US GDP Hurts, ADP Cheers, NFP Won’t Matter
City Index January 30, 2013 8:30 PM
<p>Today’s surprise 0.1% contraction in US Q4 GDP challenges the notion of an exit strategy from the +85 bn in monthly asset purchases and keeps […]</p>
Today’s surprise 0.1% contraction in US Q4 GDP challenges the notion of an exit strategy from the +85 bn in monthly asset purchases and keeps the Fed firmly in the path of pursuing its 6.5% unemployment target, the implications of which are a weaker US dollar.
Neither a fresh five-year low in US jobless claims tomorrow or a surprise +200K print in Jan NFP is expected to remove the Fed doves from maintaining +85 bn in monthly purchases in the first three month of the year.
The GDP report shifts markets’ attention further to the immediacy of the US debt ceiling, which takes precedence over the Fed’s language/guidance on for 6-12 month’s horizon. Five-year lows in jobless claims and five-year highs in equity indices support the case for reconsidering QE3 duration, but periodic disappointments such as today’s GDP figure and yesterday’s 15-month lows in US consumer confidence will give the Fed doves the upper hand over the hawks.
We have been here before. Each time the euro rises 10% from its cycle low, Eurozone politicians (and some ECB members) rush into making claims of euro being overvalued with the intention of stabilizing the threat to competitiveness. Such claims are misplaced due to the fact that: ECB is the only major central bank engaged in actual tightening, with its balance sheet shrinking[ 5% since June vs. +5%, +15% and +9% for the Fed, BoE and BoJ respectively, relative policy flows are further boosting euro momentum. 32-month highs in German business sentiment, fully subscribed bond auctions from Italy and Spain and are also a manifestation of robust market metrics.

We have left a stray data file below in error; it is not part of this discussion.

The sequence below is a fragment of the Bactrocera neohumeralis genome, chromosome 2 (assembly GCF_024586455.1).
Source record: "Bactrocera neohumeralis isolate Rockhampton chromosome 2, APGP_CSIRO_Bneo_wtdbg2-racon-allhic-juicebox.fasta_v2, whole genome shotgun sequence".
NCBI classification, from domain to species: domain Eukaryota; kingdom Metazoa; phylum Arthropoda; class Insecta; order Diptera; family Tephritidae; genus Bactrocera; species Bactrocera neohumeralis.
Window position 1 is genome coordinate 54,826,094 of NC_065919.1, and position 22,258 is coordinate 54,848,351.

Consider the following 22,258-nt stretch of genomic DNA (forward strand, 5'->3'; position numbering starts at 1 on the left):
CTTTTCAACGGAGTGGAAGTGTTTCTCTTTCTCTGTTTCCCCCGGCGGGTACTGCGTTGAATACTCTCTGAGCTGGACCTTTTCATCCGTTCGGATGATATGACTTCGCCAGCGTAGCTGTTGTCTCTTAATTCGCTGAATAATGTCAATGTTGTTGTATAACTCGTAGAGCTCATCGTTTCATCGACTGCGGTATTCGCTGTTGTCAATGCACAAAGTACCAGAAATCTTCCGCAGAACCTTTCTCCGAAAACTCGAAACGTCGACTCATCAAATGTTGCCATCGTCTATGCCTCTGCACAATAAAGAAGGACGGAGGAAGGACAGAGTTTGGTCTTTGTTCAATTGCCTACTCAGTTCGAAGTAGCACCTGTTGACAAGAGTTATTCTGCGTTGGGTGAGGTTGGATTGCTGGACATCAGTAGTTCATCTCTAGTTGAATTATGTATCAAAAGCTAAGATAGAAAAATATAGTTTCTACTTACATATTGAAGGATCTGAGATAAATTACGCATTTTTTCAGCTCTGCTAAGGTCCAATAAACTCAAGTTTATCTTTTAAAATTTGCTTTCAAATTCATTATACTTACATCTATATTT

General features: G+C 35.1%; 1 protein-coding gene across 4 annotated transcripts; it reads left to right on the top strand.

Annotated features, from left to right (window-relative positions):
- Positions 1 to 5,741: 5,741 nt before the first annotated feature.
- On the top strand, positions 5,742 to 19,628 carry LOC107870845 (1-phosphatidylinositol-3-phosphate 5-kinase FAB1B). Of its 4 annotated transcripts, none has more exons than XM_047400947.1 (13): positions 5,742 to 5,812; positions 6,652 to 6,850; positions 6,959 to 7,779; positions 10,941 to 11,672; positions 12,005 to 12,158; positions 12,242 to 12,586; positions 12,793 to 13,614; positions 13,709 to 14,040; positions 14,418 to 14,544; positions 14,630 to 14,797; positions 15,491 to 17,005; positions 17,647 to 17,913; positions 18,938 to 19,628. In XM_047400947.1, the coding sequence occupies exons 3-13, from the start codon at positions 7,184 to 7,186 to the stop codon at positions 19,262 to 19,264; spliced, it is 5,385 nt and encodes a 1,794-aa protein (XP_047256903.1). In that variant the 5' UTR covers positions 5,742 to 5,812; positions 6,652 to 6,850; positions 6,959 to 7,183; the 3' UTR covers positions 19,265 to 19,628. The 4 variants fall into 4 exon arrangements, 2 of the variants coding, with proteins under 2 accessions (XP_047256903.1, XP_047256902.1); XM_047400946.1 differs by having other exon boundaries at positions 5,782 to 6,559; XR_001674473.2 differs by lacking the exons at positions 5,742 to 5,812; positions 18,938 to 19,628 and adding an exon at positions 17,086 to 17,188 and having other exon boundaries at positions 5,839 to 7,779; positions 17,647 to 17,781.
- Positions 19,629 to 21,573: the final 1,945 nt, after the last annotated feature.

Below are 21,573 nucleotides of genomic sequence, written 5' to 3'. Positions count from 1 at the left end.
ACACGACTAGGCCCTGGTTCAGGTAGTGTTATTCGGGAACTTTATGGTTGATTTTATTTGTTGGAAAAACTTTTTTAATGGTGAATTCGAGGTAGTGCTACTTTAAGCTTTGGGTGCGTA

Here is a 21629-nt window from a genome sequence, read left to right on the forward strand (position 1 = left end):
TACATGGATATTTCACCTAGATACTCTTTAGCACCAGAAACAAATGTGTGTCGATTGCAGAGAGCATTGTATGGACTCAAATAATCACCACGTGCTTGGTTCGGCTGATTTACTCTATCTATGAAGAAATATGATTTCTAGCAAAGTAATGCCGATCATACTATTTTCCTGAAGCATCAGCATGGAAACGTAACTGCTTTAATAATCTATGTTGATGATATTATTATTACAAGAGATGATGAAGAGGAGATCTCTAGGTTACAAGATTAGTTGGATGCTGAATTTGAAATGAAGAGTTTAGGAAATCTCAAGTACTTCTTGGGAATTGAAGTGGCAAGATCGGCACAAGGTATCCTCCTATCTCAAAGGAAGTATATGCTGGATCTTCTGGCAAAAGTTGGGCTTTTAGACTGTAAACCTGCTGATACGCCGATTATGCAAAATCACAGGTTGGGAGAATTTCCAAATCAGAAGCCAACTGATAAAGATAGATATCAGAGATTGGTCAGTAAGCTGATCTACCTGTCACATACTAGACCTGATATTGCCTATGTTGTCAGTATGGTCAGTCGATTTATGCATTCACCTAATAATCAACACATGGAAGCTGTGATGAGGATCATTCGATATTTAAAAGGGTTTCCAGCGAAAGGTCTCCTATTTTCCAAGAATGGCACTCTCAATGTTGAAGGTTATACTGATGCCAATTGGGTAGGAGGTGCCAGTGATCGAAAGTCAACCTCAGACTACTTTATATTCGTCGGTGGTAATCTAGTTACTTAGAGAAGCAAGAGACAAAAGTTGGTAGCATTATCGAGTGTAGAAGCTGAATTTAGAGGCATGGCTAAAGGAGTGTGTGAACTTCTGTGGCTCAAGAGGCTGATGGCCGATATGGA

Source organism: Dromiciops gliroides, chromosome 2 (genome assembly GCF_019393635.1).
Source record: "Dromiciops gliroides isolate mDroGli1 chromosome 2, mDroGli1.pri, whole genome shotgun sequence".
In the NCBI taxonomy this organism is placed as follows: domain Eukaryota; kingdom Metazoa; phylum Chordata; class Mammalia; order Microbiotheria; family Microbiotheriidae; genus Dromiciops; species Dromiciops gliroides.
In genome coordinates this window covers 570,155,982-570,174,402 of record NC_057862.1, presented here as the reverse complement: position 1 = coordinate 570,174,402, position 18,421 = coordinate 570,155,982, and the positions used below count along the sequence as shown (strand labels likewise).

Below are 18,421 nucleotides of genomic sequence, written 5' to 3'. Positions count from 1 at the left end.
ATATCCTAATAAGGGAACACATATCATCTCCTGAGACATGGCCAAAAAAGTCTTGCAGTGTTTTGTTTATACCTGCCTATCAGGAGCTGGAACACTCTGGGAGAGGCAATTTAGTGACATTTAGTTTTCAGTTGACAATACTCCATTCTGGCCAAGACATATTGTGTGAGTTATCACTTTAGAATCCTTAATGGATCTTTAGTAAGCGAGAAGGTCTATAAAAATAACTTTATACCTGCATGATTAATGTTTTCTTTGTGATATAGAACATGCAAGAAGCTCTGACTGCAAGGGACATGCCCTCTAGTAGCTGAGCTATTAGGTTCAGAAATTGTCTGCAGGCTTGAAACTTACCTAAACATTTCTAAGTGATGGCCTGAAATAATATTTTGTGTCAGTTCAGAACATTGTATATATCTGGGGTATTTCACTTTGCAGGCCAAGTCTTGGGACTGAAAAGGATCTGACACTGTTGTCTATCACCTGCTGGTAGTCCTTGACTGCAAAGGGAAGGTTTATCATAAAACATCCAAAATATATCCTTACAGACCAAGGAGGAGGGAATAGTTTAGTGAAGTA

US 10-year yields have quickly rebounded from an initial five-bp drop following the GDP release, now treading just above 2.01%. Bond traders are especially concerned with the more updated jobs figures on Thursday and Friday, following today’s release of January ADP hitting an 11-month high at 192K. Rather than failing their two-year trendline resistance, we expect yields to extend gains towards their next upside target of 2.38%.
Our EUR/USD target of $1.35 initially issued in September here has been achieved. We revised our forecast back in December to $1.37 here (before 1.35 was attained). The arguments for our relentless insistence of further euro gains was partly based on anticipated collective central bank asset purchases and our position against expecting any ECB rate cuts. The technical arguments were also laid out throughout based on secular FX recovery and classic bullish formations. As the today’s GDP figures maintain the Fed entrenched in its easing route, the relative tightening from the ECB will likely induce momentum towards $1.38, followed by 1.43 by end of Q1.
The break of the 200-week moving average for the first time since October 2011 will not go unnoticed by any blackbox trader or option dealer.
Gold once again finds fundamental reasons to gain support at the technically crucial foundation 1640s, which is a confluence of the 100-WMA and the four-year trendline support. Gold may never run out of “fundamental factors” courtesy of growing asset purchases from the world’s four largest central banks. Nonetheless, technical dynamics are no longer as robust as they were last year. The more challenging part is increasingly about capturing (and timing) the upside. Considering the three-month trendline resistance near $1700, we find the improving momentum to carry sufficient momentum in breaking above the trendline, but question marks are now appearing near 1730.
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